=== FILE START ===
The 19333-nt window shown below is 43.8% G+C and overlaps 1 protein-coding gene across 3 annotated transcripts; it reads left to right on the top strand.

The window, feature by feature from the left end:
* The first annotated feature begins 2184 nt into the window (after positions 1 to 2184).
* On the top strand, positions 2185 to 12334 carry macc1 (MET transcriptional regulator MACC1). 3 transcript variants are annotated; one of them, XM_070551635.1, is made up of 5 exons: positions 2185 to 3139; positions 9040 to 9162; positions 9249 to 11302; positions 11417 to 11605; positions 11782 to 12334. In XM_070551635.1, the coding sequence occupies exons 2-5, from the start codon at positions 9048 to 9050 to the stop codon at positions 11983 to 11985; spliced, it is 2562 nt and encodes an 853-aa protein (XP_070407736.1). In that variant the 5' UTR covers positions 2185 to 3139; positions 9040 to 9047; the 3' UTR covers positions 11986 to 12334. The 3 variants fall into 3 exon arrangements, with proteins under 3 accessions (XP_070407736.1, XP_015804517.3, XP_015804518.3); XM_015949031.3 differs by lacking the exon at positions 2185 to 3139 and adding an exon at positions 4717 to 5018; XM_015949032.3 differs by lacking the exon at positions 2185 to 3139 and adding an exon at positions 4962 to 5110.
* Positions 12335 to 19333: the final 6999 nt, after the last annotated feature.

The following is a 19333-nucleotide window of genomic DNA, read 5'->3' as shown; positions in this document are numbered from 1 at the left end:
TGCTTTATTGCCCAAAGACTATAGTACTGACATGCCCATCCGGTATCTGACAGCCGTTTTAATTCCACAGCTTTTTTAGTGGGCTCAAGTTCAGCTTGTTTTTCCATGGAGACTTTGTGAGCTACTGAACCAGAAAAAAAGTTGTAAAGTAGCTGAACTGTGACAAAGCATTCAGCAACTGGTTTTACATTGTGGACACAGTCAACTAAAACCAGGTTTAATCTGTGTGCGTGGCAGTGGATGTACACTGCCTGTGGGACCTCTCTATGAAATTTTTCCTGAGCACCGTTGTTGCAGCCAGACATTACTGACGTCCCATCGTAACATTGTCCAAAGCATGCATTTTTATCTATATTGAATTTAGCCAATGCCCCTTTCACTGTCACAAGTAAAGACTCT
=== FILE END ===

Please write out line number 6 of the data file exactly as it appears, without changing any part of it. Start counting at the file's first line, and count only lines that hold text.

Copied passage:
The following is a 19333-nucleotide window of genomic DNA, read 5'->3' as shown; positions in this document are numbered from 1 at the left end: